Nature has inspired many researchers for developing algorithms to suit their needs. These algorithms are categorized basically into two types: one is based on evolutionary approach and the other is based on swarm intelligence (SI). Evolutionary algorithms mimic the Darwinian principle of “survival of the fittest” using processes of natural selection, recombination and mutation. Swarm optimization is based on the collective behavior of a group of animals. The algorithm first finds the global minimum and then searches for the best local minimum. Examples for the nature inspired optimization algorithms are ant colony optimization (Dorigo et al. 2008), particle swarm optimization (Kennedy 2010), cuckoo search (Yang and Gonzalez 2010), bacterial foraging optimization (BFO) (Passino 2002; Kora and Kalva 2015), Bat algorithm (Yang 2011), and firefly algorithm (Mishra et al. 2014; Sahu et al. 2015). IBA is a special class of swarm intelligence used for extracting a reduced feature set of 20 samples out of 200 samples taken from each beat of ECG. Without using the traditional feature extraction methods, IBA can be used for selecting the best 20 features out of 200 features in each beat. The proposed IBA can also be used for finding the most important information from a given set of samples.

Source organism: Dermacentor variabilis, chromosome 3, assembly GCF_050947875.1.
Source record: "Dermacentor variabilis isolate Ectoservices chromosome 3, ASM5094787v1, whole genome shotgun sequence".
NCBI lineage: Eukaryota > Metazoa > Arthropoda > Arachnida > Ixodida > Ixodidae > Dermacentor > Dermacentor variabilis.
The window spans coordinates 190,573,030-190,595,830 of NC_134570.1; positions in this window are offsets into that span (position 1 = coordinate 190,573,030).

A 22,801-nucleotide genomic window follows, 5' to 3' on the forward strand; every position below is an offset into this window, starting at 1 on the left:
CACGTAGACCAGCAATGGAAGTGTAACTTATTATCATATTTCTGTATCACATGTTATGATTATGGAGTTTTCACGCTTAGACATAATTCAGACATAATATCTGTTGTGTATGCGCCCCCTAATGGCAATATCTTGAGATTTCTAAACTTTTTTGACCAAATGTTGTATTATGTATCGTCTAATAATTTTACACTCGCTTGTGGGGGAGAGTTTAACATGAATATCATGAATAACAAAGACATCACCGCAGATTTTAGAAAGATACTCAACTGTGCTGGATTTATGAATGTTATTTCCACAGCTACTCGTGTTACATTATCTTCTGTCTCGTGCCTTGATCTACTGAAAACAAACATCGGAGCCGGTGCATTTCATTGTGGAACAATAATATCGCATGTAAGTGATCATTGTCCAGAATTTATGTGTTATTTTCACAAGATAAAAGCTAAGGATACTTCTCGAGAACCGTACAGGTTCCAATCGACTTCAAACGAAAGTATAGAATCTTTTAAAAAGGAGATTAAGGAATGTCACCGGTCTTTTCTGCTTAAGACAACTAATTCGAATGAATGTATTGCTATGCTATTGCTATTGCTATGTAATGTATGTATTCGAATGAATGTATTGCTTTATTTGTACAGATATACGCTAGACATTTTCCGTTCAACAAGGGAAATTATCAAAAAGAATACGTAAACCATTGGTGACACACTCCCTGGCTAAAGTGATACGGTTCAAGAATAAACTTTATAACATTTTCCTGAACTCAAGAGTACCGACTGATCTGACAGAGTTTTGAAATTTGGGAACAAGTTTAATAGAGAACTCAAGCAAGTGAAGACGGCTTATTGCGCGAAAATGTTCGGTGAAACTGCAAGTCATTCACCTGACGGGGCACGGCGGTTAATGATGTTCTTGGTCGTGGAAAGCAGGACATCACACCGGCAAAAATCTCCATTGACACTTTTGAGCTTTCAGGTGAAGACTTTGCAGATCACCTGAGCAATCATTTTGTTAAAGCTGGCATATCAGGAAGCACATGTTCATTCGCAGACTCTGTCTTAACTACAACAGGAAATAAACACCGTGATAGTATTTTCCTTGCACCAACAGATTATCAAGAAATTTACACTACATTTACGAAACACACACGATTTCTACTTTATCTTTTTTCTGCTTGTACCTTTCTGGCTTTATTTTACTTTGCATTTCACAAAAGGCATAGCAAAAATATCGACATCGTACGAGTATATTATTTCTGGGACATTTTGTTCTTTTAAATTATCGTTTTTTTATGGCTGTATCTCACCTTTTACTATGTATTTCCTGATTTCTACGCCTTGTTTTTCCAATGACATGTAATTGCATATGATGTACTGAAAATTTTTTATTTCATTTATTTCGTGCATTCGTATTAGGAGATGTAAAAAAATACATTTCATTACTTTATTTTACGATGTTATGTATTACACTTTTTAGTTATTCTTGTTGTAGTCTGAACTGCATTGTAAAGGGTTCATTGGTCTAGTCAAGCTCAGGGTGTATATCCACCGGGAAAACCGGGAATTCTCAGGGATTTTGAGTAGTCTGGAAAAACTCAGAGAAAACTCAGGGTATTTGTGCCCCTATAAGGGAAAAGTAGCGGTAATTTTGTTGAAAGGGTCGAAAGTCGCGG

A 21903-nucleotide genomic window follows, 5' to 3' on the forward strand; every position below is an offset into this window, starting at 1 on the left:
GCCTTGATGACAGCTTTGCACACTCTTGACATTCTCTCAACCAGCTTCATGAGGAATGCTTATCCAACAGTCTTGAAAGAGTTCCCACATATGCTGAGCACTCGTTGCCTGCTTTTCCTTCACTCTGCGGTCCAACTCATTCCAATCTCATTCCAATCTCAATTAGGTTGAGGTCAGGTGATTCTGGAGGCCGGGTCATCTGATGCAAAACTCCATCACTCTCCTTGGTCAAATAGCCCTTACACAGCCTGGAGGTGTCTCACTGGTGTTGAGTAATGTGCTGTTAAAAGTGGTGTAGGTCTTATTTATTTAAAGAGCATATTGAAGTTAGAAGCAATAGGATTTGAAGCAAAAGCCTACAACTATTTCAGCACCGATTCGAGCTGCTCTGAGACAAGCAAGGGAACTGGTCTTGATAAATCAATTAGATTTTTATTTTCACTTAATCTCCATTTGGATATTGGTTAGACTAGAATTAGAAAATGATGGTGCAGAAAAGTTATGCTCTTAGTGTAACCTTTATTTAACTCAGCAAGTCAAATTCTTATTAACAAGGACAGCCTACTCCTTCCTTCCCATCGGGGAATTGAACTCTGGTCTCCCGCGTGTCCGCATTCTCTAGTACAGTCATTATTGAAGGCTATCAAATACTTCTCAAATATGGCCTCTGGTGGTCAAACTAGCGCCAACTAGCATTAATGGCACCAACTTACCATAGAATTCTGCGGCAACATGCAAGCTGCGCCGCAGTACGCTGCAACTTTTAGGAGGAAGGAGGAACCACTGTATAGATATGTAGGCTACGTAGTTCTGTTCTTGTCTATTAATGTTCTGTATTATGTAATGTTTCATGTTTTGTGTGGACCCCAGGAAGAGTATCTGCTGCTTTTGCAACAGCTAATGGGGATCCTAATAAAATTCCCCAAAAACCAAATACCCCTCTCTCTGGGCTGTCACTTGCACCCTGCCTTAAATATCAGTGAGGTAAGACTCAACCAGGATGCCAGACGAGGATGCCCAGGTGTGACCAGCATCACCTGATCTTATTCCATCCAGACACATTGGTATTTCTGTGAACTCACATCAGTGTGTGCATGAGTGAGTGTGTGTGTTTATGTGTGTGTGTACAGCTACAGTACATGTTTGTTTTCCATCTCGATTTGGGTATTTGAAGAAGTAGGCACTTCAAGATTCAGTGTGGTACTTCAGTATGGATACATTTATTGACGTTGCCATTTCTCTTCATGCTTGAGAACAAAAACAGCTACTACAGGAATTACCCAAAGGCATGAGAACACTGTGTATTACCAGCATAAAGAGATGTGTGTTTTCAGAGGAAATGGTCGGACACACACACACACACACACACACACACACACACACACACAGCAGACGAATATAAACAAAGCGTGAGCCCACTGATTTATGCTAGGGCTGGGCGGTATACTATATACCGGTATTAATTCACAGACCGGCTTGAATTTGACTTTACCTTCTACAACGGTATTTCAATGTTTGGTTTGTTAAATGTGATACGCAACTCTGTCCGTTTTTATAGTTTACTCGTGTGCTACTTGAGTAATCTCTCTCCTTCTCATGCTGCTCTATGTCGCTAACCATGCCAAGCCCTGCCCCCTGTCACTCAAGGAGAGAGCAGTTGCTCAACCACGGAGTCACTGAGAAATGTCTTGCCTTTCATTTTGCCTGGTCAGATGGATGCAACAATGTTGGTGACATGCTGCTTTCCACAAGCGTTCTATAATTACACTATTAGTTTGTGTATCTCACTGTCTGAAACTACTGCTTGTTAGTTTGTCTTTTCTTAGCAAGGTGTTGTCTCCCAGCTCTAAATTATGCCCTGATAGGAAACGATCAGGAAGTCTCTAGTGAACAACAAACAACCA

There are two important things to be balanced in the nature inspired meta-heuristic algorithms (Yılmaz et al. 2014): they are exploitation and exploration. The former is used for capturing the local minimum point. On the other hand, the latter is used for finding out the global minimum. The algorithm must reach the global minimum point with out being trapped into the local minimum. A success of an algorithm depends on well balanced of these components. Too little exploration but too much exploitation may cause premature convergence, on the other hand too much exploration but too little exploitation may cause difficulties that algorithm convergences towards optimal solutions. The previous studies (Yang and Gonzalez 2010) had the advantage of exploration approach first and exploitation approach later.